Simple and short question here this time.
The Code of Conduct makes no mention of the word "learn" or "teach" in the context of "learning".
The banner does.
Why is this? (Cue mild PTSD from earlier revision)
This is something I've been struggling with for a while now. I have some thoughts, but... Nothing particularly well-organized.
First though, a personal admission: I'm mostly self-taught as a programmer, but... I've never really gotten in the habit of asking questions as a core part of that process. Before I had access to The Internet, there wasn't anyone I could ask; after, there was such a smorgasbord of information available that I didn't need to. Asking a question is usually something I do when I'm stuck - I've exhausted all obvious avenues for research and need a new place to look. So to this day, I kinda struggle to wrap my head around the mindset of someone who is both learning to program and who asks a lot of questions. My default assumption has always been, "they're completely lost; a drowning swimmer in a sea of information, looking for a lifeline". But... This doesn't really match up with a lot of what we see on Stack Overflow...
And then the other day... I found this on Twitter:
Nonconsensual teaching - regardless of good intent - assumes the other party knows less, and demonstrates that lack to both the other person and any bystanders. It removes agency from the other person to agree to the presupposition, or to what's next.
It's a power play.
If reading that bothers you, strikes you as a really twisted, hostile outlook... Yeah, same here. I don't want to work with people who treat learning as a burden, much less try to help them for free. But, let's put those feelings aside for a minute - what we want, what we expect, isn't what we get. You don't need me to tell you that there are plenty of folks on SO who very much do not want to learn, who will react with this same hostility - or more - to any attempt to teach them, and yet... Who are none the less posting questions every day. So if we want to understand them - and I do - then let's take this attitude at face value. If this is truly how some folks are approaching the site, it explains an awful lot of weird behavior:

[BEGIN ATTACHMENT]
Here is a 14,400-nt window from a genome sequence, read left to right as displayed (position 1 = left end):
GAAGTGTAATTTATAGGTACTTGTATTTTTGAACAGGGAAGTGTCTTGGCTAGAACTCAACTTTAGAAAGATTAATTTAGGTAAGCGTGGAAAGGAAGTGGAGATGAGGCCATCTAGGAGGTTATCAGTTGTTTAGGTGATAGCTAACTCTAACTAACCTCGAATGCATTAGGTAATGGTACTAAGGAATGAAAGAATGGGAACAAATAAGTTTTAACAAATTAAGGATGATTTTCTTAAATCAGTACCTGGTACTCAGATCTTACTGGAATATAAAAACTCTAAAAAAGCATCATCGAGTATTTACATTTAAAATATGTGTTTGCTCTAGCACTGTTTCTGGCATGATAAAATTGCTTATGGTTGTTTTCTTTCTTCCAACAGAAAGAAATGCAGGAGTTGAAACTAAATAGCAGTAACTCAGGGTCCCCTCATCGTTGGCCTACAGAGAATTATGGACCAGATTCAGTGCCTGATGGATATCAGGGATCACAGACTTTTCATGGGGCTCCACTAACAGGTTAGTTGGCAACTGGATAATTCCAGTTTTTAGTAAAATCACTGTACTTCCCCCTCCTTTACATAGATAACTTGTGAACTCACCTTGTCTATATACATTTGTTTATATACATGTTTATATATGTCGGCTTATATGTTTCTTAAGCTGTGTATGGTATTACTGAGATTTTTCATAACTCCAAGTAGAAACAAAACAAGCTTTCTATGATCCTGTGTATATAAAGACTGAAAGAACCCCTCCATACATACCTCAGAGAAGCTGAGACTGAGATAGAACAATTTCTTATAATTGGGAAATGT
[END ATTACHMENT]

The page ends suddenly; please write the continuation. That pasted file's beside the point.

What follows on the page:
In short: if you look at teaching as being the winning move in a "power play", then learning is losing. For anyone coming in with this mindset, a helpful response is not one that tries to teach them anything - it's the one that gives them what they need, written to spec, with a minimum amount of back-talk.
...and that's pretty depressing, right? It suggests that Stack Overflow - that every programming site - is doomed to sooner or later end up as one of those terrible "snippet sites" where half the snippets don't work, the rest are full of nightmare security holes, and there's no explanation for anything.
But, maybe it doesn't have to end that way...
Let's assume we have a tremendous volume of users who don't want to learn anything, or at very least don't want to be taught anything. That may not be an accurate assumption - but I kinda suspect it is. How can we possibly accomplish anything useful here?
Well... What if we just didn't say that we're teaching anyone? The magic word here is "collaborate" - we're not teachers and students, we're collaborators; you're not here to listen and learn, you're here to stop, collaborate and listen
Granted, in any given "collaboration" someone's likely gonna know a heck of a lot more than everyone else. But... It's not necessarily going to be the same person in every exchange; nobody is the expert in everything.
And, this actually mirrors what we've been able to observe for years now: yes, there are a lot of people who only answer, and a lot of people who only ask... But a fair number of answerers are folks who use the exercise as a way to teach themselves, and a fair number of askers go on to become answerers. As easy as it is to fixate on the sweatshop coders who take and take and never give back, they're kind of a minority - albeit a particularly visible one.
Turns out, most folks actually do want to collaborate, even if they don't think they want to learn.